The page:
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Setting Boundaries for Working With Family and Friends

If you work in the interior design space, you’ve no doubt experienced what it’s like to work with family and friends, and you likely get many requests regarding design advice (read: working for free). So, how do you steer clear of those sticky situations when your personal life and interior design business collide?

The answer: Prepare for the inevitable by establishing healthy boundaries ahead of time. And stick to the plan.

Setting Healthy Boundaries for Your Interior Design Business

Setting healthy boundaries is crucial for you, your relationships, and your interior design business to thrive and flourish, but in order to draw the line, it’s important to take stock of who you are, how much time you have, and what’s important to you.

Reflect on all that you have going on with your personal life, your family life, and how much time you realistically have outside of your business hours.

As interior designers, it’s far too easy to work around the clock. Since interior design is a highly sought-after art, your family and friends are bound to draw from your expertise by asking for your opinions, advice, and sometimes even free consultations or services. Whether you decide to offer them some seemingly “quick” tips or not, it’s important to decide where you will draw the line and to develop some practical strategies for coping when people try to cross it.

So, how do you set healthy boundaries? Read on to learn the 4 strategies every interior designer should have up their sleeve.

4 Strategies for Setting Healthy Boundaries

Imagine you’re at a family gathering. Everyone knows about your wildly successful interior design business. Your aunt is hosting, and she asks if you can offer some “quick” advice on paint colors and furniture ideas for her new living room. While it might feel like a small request, you’ve been in this situation before, and you know it has the potential to turn into yet another design project on your plate. You’re already wading in client work, and you would like to enjoy a stress-free Saturday evening.

So, what do you do?

Strategy #1: Exercise Your “No” Muscles

When it comes to interior design, everyone’s boundaries differ (and evolve) depending on where they are in their career. For example, if you’re just kicking your interior design business off the ground, you might place a higher value on getting more projects in order to build up a solid portfolio. This might mean you’re willing to say “yes” to offering discounts to family and friends, and that’s okay.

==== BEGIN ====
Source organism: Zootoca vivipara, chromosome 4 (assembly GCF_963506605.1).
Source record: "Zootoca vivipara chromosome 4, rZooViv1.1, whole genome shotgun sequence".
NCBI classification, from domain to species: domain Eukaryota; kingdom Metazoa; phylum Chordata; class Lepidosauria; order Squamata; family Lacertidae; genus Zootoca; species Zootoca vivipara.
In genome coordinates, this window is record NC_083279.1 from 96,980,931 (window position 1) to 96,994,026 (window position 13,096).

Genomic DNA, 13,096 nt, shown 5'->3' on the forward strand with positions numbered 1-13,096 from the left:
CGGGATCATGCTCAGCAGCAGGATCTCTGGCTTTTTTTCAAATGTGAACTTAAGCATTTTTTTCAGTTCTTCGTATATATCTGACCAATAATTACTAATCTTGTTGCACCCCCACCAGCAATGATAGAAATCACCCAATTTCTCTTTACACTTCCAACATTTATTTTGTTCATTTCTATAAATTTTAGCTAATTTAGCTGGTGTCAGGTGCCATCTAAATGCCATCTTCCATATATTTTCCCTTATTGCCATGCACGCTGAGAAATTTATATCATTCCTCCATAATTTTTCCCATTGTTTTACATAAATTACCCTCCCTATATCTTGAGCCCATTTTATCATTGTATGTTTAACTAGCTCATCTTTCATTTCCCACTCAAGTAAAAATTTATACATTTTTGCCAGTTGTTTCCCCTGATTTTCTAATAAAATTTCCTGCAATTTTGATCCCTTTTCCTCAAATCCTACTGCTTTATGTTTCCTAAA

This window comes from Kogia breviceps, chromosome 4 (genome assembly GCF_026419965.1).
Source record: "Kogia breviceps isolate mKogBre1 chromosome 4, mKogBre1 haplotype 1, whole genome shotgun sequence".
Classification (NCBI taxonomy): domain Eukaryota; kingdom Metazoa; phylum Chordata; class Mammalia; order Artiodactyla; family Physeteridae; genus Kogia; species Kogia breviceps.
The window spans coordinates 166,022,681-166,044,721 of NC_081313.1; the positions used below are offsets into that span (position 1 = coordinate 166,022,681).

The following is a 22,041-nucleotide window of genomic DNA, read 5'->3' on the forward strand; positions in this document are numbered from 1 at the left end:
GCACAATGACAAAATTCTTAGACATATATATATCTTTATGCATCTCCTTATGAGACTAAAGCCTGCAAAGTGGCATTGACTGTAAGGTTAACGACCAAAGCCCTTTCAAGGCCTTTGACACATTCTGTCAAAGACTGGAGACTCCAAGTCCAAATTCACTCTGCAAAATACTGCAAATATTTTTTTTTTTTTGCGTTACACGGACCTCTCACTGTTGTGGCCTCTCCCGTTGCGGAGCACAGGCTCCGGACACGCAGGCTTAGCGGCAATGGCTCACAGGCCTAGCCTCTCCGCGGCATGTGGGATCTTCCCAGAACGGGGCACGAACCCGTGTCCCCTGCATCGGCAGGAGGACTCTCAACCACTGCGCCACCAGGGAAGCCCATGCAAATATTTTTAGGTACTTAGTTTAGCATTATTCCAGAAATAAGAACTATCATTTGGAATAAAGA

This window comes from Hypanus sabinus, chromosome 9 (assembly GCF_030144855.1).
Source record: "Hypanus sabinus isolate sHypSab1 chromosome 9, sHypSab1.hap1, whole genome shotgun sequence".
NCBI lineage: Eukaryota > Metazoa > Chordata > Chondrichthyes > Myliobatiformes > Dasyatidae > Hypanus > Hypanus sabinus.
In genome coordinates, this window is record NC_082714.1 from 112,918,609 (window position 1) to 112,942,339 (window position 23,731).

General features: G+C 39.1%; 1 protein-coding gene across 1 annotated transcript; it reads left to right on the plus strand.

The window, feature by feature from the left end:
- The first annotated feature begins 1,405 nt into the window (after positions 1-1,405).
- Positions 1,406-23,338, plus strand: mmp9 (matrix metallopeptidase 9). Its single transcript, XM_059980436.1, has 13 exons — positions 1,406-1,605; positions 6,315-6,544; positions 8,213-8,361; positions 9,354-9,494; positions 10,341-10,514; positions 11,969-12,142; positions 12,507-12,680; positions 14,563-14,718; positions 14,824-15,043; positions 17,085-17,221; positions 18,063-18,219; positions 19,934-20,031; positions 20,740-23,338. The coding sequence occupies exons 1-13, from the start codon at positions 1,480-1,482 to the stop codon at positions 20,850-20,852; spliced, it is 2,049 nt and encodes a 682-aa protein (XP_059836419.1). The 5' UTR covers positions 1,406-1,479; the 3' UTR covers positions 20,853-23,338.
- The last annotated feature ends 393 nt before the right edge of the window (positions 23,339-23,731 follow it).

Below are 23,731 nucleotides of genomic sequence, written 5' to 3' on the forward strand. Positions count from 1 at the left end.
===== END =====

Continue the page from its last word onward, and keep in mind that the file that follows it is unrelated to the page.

On the other hand, if you’re more established in your interior design career, you’re likely so swamped with clients that your free time or family time becomes limited. And as we all know, time is precious. So, even though it’s tempting to say “yes” to everyone, it’s important to remember your priorities and guard your personal time.

Saying “no” does not make you a bad person. It actually does the exact opposite. Your willingness to say “no” shows—to yourself and to others—that you know your worth and that you understand the value of your time.

Regardless of where you are in your career, it’s vital to remember that you are worthy of self-respect and self-care. You work long, hard hours, and not everyone will understand all that being an interior designer entails. Know that you can’t help everyone, you deserve to be compensated fairly for the work that you do, and it’s more than okay (and actually often necessary) to say “no.”

Strategy #2: If You Want to Say “Yes,” Direct Them Straight to Your Business

Let’s say you’re just beginning your interior design business, and you’re highly interested in taking on more clients. The best thing to do in this instance is to lead them directly to your website, give them your card, or have them call you at your office the next day.

When you want to say yes, direct the person straight to your business by having them call you at your office during normal business hours.

You could also opt to have them call your assistant instead just like any other client. This way, everything goes through the hands of your assistant and not you. By having them speak to your assistant first, it creates a professional and standardized experience, so they immediately feel like a client as opposed to a friend just asking for a “quick” favor.

Strategy #3: Have Them Sign A Contract

Once you commit to working with your family members or friends, make sure they sign a contract. This way, they are clear on the process and pricing up front and aren’t surprised later on when they receive your fee.

If all else fails, decide on a standard family and friends policy and stick to it. When asked if you can help out a family member or friend, let them know that you don’t do discounts. Gently explain that this is how you make a living, but don’t be shy about it. That way, they will understand from the get-go that you can’t do any favors when it comes to your business because you have salaries and rent to pay among other personal and business expenses.


Remember, your interior design work is worth paying for! So, don’t sell yourself short. Respect yourself, respect your time, and everything else will fall neatly into place.

If you liked this post, you’ll love this next one by my colleague Margot LaScala on how to perfectly blend your professional and personal life to build your interior design business (without bothering your family and friends).

Angela Sanders, Contributing Author
Angela Sanders, Contributing Author
Content creator. Brand storyteller. Enthusiasm enthusiast. Emoji maven.

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